NOTE: Fn is actually using two images. The first contains the language compiler and is used to generate a binary. The second image packages only the generated binary and any necessary language runtime components. Using this strategy, the final function image size can be kept as small as possible. Smaller Docker images are naturally faster to push and pull from a repository which improves overall performance. For more details on this technique see Multi-Stage Docker Builds for Creating Tiny Go Images.

When using fn deploy --local, fn server builds and packages your function into a container image which resides on your local machine.

As Fn is built on Docker you can use the docker command to see the local container image you just generated. You may have a number of Docker images so use the following command to see only those created by fndemouser:

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docker images | grep fndemouser

You should see something like:

fndemouser/gofn      0.0.2               cde014cefdad        7 minutes ago       15.1MB

Explore your Application

The fn CLI provides a couple of commands to let us see what we've deployed. fn list apps returns a list of all of the defined applications.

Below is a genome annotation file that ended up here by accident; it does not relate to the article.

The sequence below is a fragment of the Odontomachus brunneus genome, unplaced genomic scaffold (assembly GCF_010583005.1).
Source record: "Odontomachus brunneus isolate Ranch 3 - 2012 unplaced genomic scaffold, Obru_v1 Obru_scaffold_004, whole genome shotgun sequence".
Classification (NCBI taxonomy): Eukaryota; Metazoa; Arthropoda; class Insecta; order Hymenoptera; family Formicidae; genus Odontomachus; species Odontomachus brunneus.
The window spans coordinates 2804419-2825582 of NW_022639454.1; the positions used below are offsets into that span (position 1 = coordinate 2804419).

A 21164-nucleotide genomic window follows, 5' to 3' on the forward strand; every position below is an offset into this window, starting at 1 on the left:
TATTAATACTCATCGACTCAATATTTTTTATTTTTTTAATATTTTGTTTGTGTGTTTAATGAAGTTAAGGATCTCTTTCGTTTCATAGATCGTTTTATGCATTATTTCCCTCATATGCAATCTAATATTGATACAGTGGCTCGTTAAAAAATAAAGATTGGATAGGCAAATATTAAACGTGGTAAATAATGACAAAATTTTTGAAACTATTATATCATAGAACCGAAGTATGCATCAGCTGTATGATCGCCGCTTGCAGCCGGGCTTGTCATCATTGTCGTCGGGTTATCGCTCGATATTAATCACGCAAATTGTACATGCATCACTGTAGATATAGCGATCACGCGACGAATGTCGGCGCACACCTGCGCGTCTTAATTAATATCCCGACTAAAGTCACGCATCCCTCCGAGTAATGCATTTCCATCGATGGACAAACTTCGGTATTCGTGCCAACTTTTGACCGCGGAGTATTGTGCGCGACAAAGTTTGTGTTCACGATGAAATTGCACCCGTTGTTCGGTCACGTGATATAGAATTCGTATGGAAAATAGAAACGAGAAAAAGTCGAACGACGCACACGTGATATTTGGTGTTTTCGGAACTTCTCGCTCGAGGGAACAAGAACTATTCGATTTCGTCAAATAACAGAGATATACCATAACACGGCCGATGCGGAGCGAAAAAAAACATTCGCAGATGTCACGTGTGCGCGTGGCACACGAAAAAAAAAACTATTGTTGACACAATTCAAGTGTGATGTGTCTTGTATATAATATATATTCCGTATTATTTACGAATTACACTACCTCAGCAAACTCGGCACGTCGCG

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fn list apps

Which, in our case, returns the name of the application we created when we deployed our gofn function:

NAME    ID
goapp    01D37WY2N2NG8G00GZJ0000001

The fn list functions <app-name> command lists all the functions associated with an app.

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fn list functions goapp

The returns all the functions associated with the goapp.

NAME	IMAGE                    ID
gofn	fndemouser/gofn:0.0.2	 01DJZQXW47NG8G00GZJ0000014

The output confirms that goapp contains a gofn function which may be invoked via the specified URL. Now that we've confirmed deployment was successful, let's call our function.

Invoke your Deployed Function

There are two ways to call your deployed function.

Invoke with the CLI

The first is using the fn CLI which makes invoking your function relatively easy. Type the following:

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fn invoke goapp gofn

which results in:

{"message":"Hello World"}

When you invoked "goapp gofn" the Fn server looked up the "goapp" application and then looked for the Docker container image bound to the "gofn" function and executed the code.